By Reshma Kirpalani
For Reporting Texas and KUT News
Even as the state moves toward establishing standards for stem-cell research and therapy, Mario Salinas, director of Texans for Stem Cell Research, said that there’s still a lot of misunderstanding and stigma surrounding its use. Stem-cell procedures are controversial because they can involve the cultivated cells of recently conceived embryos.
“The more people understand, the better they know, they’ll realize that it’s about saving lives,” Molinas said on Friday during his group’s daylong symposium at AT&T Executive Education and Conference Center on the University of Texas campus. “It’s not about any questions about when life begins.”
It’s the second year the group has held the event, which fits in with its goals of educating the general public.
“We do this for free to try to get as many people in here as we can so that they get a better understanding of stem-cell research and it won’t be such a negative stigma attached to it because of all of the politicizing that occurs,” Salinas said.
Stem-cell research has been in the local news since summer. In June, state lawmakers passed a health care bill that allowed the creation of a state adult stem cell bank. Then Texas Gov. Rick Perry, who is against embryonic stem-cell research, received his own stem cells during back surgery on July 1. On Friday, the Texas Medical Board proposed its first set of regulations in the state, which were posted on the Texas Register website. The public has 30 days to comment on them before the board’s Nov. 4. meeting.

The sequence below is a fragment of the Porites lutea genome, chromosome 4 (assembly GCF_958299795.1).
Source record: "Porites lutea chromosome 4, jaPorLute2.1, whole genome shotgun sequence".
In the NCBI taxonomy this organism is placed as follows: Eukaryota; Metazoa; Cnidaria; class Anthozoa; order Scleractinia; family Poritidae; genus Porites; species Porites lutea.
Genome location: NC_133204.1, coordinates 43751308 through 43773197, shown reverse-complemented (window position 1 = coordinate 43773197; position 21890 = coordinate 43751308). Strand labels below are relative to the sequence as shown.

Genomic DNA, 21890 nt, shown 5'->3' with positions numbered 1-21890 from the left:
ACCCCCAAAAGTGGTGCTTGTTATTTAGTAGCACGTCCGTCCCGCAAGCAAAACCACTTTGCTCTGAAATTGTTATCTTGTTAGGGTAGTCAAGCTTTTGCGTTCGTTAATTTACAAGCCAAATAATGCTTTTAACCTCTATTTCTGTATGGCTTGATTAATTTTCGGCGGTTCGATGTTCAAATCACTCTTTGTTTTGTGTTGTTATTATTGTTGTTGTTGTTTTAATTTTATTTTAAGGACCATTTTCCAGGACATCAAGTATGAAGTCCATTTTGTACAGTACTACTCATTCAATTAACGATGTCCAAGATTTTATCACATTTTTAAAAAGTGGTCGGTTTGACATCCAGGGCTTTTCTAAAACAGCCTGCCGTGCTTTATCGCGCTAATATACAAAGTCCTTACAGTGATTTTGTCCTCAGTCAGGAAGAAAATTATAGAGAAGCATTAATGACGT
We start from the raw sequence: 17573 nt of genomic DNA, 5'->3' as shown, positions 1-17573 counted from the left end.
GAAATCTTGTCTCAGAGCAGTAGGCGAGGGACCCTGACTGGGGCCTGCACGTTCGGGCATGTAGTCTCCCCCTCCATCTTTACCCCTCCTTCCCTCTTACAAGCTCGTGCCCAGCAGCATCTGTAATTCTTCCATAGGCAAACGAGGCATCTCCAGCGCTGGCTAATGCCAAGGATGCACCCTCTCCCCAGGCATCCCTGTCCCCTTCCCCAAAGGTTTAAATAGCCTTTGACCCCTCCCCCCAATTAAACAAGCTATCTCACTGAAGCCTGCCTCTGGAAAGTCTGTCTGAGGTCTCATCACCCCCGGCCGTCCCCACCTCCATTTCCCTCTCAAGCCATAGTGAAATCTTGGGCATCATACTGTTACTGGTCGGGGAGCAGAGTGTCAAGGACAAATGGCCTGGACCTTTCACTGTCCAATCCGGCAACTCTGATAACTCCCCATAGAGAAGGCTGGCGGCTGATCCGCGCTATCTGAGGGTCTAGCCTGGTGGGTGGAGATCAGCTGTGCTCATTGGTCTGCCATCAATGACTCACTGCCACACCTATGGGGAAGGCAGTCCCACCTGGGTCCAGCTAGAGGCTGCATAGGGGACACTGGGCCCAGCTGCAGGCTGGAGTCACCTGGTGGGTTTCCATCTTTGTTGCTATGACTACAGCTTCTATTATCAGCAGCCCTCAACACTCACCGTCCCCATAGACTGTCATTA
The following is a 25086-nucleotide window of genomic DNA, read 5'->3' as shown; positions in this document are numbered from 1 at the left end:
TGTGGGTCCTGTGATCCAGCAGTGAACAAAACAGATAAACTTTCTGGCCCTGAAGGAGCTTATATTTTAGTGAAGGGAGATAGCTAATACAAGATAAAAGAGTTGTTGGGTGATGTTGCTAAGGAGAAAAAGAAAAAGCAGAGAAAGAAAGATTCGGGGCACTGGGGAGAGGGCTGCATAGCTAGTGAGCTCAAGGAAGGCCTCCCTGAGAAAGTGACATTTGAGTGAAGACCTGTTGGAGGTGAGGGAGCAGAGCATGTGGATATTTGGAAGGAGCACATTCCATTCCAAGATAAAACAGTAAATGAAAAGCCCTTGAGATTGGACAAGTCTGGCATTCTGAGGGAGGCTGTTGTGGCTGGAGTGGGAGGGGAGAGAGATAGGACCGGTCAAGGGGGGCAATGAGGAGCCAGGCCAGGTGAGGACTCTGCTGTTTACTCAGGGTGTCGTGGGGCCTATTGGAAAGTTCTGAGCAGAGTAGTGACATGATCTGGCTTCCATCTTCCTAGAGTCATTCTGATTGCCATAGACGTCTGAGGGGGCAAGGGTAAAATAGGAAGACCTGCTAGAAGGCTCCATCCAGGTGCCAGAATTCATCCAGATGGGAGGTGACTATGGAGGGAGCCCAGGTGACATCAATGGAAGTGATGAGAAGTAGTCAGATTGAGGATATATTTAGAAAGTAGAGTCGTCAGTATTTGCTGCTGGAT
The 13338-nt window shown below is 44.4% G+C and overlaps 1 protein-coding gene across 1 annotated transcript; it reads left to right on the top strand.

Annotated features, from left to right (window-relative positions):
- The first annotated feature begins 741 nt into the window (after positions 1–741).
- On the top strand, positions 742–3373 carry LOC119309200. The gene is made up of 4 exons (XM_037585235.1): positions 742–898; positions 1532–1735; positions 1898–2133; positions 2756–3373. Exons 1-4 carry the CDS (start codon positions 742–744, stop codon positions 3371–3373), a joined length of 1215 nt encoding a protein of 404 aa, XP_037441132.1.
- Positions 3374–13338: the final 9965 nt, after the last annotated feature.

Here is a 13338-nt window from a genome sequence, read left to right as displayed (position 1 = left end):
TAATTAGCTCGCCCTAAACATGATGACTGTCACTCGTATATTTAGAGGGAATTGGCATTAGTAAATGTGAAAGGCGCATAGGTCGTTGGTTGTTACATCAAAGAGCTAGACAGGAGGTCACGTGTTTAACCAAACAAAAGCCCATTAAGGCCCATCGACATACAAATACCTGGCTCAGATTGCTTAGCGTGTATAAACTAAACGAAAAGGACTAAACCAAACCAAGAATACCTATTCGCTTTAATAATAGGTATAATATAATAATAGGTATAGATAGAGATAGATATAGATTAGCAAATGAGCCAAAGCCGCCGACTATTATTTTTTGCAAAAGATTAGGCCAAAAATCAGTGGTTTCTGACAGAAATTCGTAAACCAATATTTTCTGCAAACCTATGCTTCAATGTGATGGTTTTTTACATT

Lee Hopper, the medical board’s public information officer, said that board members have “any number of options to choose from before they actually become rules.”
“The medical board may officially adopt the current rules, with or without changes,” Hopper said. “They may also pull down the current proposal altogether to re-work another draft of rules for stem cell regulation.”
Salinas said that Texans for Stem Cell Research provided input in the initial drafting of those rules, which he hopes might be the first step in getting stem-cell research past the controversy and into mainstream acceptance.
“Some day, the whole framework, the whole basis of medicine is going to have a paradigm shift,” he said, “and people will be receiving stem cells for many devastating diseases that there are no cures for right now.”